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Feb-25-2012 00:36printcomments

TRAVEL EDIBLES: A True Alternative to Expensive Roadside Restaurants

Be sure to bring along an abundance of non-perishables. That can save you oodles.

Road trip

(SALEM) - My spouse and I love to travel and let our minds unravel. To date we've driven the roads of 47 of the 50 states. Yet we try to maintain a fairly frugal budget as we trek along. We neither pig out nor go high hog on high-priced roadside restaurants.

Our secret strategy: to concentrate on motels that offer fridge and microwave, checking online beforehand. And should we locate a bargain facility that lacks these amenities, we bring along a plug-in crockpot. Nothing in the regs prohibit the do-it-yourself approach.

Be sure to bring along an abundance of non-perishables. That can save you oodles.

High on the list is peanuts, a great energy source. Raisin and trail mix also work wonders. And why not sunflower seeds to add to a sunny disposition? Live and be fruitful with lots of apples and bananas. Grapes to nibble while you drive can counter dehydration. There's nothing quite like a celery stick or baby carrots to crunch on as you wind along the highway. The crunchy texture proves an antidote to boredom.

Canned food items are a staple. They might include corn, peas, yams and all varieties of fiber-rich beans. Mix in some canned diced tomato and you have yourself a dee-lish veggy stew of sorts. Want some protein? Then introduce some tuna or crab meat or even savory salmon. Diced hot dogs made mostly of poultry keeps the cholesterol count down. Nobody wants the cardiologist as an unwanted guest!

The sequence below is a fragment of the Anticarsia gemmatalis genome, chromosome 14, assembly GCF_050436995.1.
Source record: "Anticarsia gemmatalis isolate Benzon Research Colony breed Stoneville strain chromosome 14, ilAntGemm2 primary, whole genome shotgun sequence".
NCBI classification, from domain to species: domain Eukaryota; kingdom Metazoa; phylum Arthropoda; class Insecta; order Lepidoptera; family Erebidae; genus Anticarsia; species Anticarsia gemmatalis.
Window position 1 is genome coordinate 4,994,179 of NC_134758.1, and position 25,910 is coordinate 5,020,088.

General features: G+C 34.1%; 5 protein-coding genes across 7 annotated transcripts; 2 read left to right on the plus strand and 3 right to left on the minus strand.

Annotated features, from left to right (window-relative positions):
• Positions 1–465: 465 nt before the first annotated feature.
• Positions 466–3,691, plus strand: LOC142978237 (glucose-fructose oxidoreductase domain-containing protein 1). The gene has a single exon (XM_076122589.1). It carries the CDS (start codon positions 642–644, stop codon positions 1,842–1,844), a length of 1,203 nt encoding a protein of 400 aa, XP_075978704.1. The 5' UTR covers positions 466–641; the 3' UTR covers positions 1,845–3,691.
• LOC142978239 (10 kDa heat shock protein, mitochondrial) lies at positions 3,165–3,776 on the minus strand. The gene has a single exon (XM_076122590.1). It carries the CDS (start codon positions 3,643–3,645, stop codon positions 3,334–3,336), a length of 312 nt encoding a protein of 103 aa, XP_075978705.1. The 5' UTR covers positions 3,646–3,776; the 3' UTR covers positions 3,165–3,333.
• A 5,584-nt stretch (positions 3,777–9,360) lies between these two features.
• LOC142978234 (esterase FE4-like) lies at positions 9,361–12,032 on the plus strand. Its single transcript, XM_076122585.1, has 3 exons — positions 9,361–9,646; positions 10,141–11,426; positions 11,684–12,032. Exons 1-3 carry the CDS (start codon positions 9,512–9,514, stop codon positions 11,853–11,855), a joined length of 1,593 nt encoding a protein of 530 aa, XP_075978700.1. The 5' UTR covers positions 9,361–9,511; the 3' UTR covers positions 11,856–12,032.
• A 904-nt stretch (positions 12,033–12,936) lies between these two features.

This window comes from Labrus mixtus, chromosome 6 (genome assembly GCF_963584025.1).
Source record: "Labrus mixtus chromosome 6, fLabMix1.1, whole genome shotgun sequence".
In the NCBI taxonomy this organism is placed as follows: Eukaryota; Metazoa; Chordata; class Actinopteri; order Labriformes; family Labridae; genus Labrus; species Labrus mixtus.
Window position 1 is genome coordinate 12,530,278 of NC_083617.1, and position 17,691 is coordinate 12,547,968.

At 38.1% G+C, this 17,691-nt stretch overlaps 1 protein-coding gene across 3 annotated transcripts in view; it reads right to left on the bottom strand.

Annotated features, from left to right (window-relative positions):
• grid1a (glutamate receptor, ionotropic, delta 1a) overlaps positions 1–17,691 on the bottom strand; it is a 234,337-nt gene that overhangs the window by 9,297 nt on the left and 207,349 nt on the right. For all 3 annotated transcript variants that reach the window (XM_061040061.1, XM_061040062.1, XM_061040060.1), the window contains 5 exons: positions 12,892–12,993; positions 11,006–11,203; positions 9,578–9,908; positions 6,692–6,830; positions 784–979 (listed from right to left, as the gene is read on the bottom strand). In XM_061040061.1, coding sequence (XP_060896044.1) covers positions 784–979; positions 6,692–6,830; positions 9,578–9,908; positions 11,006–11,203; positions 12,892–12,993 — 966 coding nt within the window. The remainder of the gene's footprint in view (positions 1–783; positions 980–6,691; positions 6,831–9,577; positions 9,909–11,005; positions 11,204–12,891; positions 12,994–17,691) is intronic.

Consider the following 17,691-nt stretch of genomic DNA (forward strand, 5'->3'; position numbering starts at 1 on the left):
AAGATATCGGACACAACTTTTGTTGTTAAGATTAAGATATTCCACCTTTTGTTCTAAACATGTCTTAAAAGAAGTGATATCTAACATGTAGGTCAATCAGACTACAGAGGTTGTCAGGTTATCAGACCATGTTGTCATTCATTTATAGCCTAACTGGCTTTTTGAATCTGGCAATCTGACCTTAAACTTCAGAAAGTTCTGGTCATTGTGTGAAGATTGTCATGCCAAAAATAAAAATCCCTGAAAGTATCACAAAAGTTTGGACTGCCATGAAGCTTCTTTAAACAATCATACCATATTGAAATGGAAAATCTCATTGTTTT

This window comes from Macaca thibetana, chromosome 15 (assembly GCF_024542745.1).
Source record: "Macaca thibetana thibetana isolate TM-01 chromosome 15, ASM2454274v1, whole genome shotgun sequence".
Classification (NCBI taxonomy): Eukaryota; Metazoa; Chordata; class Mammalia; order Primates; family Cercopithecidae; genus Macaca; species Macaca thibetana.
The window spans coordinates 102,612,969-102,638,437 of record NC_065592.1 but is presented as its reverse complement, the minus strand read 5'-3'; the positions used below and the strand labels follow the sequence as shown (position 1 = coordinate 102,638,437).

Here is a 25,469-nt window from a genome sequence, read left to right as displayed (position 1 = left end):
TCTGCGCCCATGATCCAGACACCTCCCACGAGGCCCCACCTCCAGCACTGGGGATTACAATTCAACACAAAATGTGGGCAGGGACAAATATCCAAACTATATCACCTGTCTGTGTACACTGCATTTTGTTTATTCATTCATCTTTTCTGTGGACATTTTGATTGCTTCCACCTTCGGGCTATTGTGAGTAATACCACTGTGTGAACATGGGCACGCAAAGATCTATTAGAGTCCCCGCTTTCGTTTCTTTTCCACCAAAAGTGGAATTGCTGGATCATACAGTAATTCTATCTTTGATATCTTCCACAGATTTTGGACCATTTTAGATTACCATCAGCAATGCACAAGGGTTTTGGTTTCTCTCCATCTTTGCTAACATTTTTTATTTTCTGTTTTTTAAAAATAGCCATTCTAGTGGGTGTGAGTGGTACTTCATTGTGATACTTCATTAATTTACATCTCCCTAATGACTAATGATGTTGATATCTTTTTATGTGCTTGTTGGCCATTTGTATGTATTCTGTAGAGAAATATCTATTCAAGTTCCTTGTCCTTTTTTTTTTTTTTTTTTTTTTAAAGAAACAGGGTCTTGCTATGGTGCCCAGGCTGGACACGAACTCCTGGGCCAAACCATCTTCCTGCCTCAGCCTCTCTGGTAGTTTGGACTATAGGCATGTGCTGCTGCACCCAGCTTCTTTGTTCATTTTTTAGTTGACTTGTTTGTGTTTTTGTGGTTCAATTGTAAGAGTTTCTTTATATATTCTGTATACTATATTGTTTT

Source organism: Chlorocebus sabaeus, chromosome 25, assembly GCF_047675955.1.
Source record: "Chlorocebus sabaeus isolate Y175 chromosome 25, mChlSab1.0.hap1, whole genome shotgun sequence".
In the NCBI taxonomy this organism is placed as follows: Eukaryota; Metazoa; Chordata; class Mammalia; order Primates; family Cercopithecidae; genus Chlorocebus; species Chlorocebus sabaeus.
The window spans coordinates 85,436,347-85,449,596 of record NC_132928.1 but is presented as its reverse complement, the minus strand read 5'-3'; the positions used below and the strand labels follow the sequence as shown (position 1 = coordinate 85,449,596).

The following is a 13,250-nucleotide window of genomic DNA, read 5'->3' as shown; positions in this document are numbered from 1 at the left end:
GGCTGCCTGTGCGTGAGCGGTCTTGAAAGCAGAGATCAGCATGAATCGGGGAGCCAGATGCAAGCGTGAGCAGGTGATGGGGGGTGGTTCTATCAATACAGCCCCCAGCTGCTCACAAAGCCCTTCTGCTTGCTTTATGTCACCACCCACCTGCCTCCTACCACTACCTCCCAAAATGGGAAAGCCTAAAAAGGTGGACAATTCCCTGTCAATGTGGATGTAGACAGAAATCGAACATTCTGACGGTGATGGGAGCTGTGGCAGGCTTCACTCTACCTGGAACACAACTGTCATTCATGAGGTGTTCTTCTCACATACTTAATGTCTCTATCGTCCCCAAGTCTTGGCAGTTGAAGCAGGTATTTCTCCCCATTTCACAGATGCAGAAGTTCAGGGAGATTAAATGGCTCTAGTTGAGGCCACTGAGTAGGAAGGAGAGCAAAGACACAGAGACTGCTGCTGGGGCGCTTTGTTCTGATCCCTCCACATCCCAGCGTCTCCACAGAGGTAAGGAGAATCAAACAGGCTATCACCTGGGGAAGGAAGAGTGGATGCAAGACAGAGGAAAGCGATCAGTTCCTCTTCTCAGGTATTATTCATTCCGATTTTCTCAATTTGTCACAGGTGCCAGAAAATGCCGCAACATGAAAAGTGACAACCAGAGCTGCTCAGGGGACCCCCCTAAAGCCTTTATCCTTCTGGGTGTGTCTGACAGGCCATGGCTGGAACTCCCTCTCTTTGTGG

Try a dousing of corn flakes or bran as your substitute for croutons. Yum yum nirvana!

As to beverages, consider powdered milk and lemonade crystals to blend with water. Plenty of tea bags and sugar substitute is welcome fare for a cool evening, as is cocoa. No need to haul along heavy cans of soda pop to uptake your sugar intake. And of course, do take some bottled water you can refill at city parks as you take in a picnic.

Utensils are utilitarian. Beside the edibles, include these essential supplies:

. Microwaveable plastic containers;. An indispensible can opener;. Sharp knife to slice fruits;. Large roll of paper towels;. Plastic plates and utensils.

Finally, when running short you can usually track down a nearby dollar store to fill that gap. Or else the neighborhood thrift store. Most motels provide a local phone directory to consult. And there's always the desk clerk who is a great resource for directions and trade secrets. Have a hearty road trip this spring and summer. As the days get longer, you need not get short on cash. This is the viable alternative.

_________________________________ Community Writer Barry Lee Coyne brings to our readers stories from his combined career of journalism and gerontology, and explains that these paths shaped his values. Lee Coyne once worked for The Civil Service Leader in NY State and covered the Legislature. He has also done features on mediation and arbitration, and believes in healthy skepticism. This writer-therapist often views the world as the masks of comedy and tragedy placed upon the scales of justice. For him, optimism inevitably wins. "Lyrical Lee" has traveled to 30 nations aboard and was once a press intern at the UN. His first published article was in The NY Daily News in '59, dealing with the need for integrity in public office.

He also launched the nation's first tele-conference on health education for shut-ins, created the Eldermentors project in VA to pair retirees with immigrant students needing role models, and was the main catalyst behind CCTV's "Public Public" panel show here in Salem. Lee received his BA in International Relations and an MSW in community organization. He currently serves as a member of Salem's Library Advisory Board. To send Lee an email, please write to this address:

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